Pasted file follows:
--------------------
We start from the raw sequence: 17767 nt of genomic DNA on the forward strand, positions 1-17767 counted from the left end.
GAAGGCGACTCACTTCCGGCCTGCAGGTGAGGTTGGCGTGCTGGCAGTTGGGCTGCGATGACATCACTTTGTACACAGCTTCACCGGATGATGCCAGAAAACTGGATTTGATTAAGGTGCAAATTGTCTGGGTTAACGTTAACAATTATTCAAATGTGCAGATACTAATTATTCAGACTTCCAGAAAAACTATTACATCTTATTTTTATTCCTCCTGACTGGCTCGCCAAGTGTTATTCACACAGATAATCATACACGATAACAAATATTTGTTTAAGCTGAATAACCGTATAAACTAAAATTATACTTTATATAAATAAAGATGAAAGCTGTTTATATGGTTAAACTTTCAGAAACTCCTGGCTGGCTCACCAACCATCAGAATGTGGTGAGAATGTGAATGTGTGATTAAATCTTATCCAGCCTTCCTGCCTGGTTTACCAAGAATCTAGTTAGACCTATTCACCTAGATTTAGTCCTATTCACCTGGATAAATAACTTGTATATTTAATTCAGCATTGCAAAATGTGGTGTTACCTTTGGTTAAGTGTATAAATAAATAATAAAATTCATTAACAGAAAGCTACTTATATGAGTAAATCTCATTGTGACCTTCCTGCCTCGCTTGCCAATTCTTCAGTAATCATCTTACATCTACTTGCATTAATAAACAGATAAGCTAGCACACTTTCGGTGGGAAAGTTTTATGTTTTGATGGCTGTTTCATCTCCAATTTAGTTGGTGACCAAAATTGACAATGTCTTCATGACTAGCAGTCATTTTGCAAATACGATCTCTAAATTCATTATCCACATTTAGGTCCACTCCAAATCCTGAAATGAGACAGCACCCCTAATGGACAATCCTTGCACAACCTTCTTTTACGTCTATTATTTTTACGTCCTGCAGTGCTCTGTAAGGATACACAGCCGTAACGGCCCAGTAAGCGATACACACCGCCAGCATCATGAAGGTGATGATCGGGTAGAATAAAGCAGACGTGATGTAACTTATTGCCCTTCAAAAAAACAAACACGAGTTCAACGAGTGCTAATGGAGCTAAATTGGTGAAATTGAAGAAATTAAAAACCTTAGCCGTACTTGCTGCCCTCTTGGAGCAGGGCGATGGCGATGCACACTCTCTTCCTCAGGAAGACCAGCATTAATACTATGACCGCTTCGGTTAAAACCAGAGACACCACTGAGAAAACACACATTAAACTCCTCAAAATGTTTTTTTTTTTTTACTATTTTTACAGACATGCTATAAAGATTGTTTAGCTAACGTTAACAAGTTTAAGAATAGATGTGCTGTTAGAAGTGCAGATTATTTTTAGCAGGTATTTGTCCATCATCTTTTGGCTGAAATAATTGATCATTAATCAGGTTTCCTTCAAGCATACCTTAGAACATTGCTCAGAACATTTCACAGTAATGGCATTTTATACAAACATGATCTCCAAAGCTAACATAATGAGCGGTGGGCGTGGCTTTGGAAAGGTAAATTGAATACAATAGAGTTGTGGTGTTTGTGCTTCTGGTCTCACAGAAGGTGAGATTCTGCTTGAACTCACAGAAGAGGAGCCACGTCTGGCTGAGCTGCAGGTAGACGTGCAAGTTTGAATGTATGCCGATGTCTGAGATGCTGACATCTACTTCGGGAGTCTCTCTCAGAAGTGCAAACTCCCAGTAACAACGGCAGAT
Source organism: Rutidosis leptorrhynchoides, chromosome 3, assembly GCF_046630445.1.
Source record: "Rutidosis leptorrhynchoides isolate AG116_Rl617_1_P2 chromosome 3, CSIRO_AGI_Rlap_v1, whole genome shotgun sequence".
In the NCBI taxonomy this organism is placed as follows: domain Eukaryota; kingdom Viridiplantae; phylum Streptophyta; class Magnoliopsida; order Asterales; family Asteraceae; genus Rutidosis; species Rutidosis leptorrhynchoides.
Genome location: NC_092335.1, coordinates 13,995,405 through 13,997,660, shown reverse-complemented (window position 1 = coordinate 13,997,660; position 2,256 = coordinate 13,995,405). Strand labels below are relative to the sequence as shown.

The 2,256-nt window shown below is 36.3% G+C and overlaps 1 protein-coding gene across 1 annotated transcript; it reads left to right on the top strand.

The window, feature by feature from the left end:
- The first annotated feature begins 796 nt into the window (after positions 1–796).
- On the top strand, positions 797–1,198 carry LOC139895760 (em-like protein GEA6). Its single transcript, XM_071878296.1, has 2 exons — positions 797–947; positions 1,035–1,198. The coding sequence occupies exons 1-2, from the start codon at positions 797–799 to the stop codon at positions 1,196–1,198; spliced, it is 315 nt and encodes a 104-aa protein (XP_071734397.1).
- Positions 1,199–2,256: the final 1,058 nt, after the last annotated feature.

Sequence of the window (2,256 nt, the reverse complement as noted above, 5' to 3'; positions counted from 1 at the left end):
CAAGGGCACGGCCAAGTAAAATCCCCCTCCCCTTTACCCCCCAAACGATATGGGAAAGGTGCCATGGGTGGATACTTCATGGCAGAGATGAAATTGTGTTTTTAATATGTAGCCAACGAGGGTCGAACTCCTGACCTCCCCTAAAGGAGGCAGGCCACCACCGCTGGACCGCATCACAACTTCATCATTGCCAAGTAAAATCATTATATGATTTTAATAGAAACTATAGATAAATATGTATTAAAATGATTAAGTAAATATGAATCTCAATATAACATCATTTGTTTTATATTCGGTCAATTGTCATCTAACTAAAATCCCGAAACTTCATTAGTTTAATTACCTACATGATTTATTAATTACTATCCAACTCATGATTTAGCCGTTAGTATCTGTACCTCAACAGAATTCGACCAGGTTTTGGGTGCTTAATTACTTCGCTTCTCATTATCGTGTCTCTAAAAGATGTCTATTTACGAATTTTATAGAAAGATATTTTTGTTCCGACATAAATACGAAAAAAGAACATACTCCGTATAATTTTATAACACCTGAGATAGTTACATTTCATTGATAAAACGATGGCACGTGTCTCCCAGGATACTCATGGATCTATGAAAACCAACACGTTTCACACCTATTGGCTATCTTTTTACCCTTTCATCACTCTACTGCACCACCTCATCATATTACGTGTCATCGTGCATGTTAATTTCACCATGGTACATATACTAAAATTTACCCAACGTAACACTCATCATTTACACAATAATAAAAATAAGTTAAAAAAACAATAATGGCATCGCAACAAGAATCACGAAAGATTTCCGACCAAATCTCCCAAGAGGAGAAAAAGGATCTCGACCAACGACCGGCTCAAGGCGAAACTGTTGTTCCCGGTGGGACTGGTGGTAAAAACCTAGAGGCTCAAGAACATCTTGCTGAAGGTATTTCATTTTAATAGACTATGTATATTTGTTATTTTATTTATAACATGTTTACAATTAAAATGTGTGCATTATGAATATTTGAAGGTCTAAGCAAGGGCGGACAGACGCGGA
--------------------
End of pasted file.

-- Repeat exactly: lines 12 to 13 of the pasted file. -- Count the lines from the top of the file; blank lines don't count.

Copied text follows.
Sequence of the window (2,256 nt, the reverse complement as noted above, 5' to 3'; positions counted from 1 at the left end):
CAAGGGCACGGCCAAGTAAAATCCCCCTCCCCTTTACCCCCCAAACGATATGGGAAAGGTGCCATGGGTGGATACTTCATGGCAGAGATGAAATTGTGTTTTTAATATGTAGCCAACGAGGGTCGAACTCCTGACCTCCCCTAAAGGAGGCAGGCCACCACCGCTGGACCGCATCACAACTTCATCATTGCCAAGTAAAATCATTATATGATTTTAATAGAAACTATAGATAAATATGTATTAAAATGATTAAGTAAATATGAATCTCAATATAACATCATTTGTTTTATATTCGGTCAATTGTCATCTAACTAAAATCCCGAAACTTCATTAGTTTAATTACCTACATGATTTATTAATTACTATCCAACTCATGATTTAGCCGTTAGTATCTGTACCTCAACAGAATTCGACCAGGTTTTGGGTGCTTAATTACTTCGCTTCTCATTATCGTGTCTCTAAAAGATGTCTATTTACGAATTTTATAGAAAGATATTTTTGTTCCGACATAAATACGAAAAAAGAACATACTCCGTATAATTTTATAACACCTGAGATAGTTACATTTCATTGATAAAACGATGGCACGTGTCTCCCAGGATACTCATGGATCTATGAAAACCAACACGTTTCACACCTATTGGCTATCTTTTTACCCTTTCATCACTCTACTGCACCACCTCATCATATTACGTGTCATCGTGCATGTTAATTTCACCATGGTACATATACTAAAATTTACCCAACGTAACACTCATCATTTACACAATAATAAAAATAAGTTAAAAAAACAATAATGGCATCGCAACAAGAATCACGAAAGATTTCCGACCAAATCTCCCAAGAGGAGAAAAAGGATCTCGACCAACGACCGGCTCAAGGCGAAACTGTTGTTCCCGGTGGGACTGGTGGTAAAAACCTAGAGGCTCAAGAACATCTTGCTGAAGGTATTTCATTTTAATAGACTATGTATATTTGTTATTTTATTTATAACATGTTTACAATTAAAATGTGTGCATTATGAATATTTGAAGGTCTAAGCAAGGGCGGACAGACGCGGA